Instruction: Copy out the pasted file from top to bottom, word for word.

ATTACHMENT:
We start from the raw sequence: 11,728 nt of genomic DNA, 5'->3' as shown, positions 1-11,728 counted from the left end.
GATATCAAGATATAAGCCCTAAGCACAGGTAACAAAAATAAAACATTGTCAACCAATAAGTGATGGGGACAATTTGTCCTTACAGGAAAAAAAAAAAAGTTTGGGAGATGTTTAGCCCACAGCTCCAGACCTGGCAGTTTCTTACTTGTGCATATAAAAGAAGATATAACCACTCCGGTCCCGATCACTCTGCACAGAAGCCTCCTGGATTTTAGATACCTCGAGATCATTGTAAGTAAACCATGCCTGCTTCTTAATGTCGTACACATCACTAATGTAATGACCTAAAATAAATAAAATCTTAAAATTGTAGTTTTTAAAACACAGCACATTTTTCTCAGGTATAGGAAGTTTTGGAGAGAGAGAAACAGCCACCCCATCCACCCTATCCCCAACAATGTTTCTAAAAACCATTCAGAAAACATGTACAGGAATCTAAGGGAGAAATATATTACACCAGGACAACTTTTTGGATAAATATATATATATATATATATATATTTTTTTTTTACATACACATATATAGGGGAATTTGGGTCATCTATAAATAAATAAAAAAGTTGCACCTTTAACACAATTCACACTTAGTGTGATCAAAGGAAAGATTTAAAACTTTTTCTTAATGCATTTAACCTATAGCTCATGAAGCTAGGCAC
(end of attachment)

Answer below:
We start from the raw sequence: 11,728 nt of genomic DNA, 5'->3' as shown, positions 1-11,728 counted from the left end.
GATATCAAGATATAAGCCCTAAGCACAGGTAACAAAAATAAAACATTGTCAACCAATAAGTGATGGGGACAATTTGTCCTTACAGGAAAAAAAAAAAAGTTTGGGAGATGTTTAGCCCACAGCTCCAGACCTGGCAGTTTCTTACTTGTGCATATAAAAGAAGATATAACCACTCCGGTCCCGATCACTCTGCACAGAAGCCTCCTGGATTTTAGATACCTCGAGATCATTGTAAGTAAACCATGCCTGCTTCTTAATGTCGTACACATCACTAATGTAATGACCTAAAATAAATAAAATCTTAAAATTGTAGTTTTTAAAACACAGCACATTTTTCTCAGGTATAGGAAGTTTTGGAGAGAGAGAAACAGCCACCCCATCCACCCTATCCCCAACAATGTTTCTAAAAACCATTCAGAAAACATGTACAGGAATCTAAGGGAGAAATATATTACACCAGGACAACTTTTTGGATAAATATATATATATATATATATATATTTTTTTTTTACATACACATATATAGGGGAATTTGGGTCATCTATAAATAAATAAAAAAGTTGCACCTTTAACACAATTCACACTTAGTGTGATCAAAGGAAAGATTTAAAACTTTTTCTTAATGCATTTAACCTATAGCTCATGAAGCTAGGCAC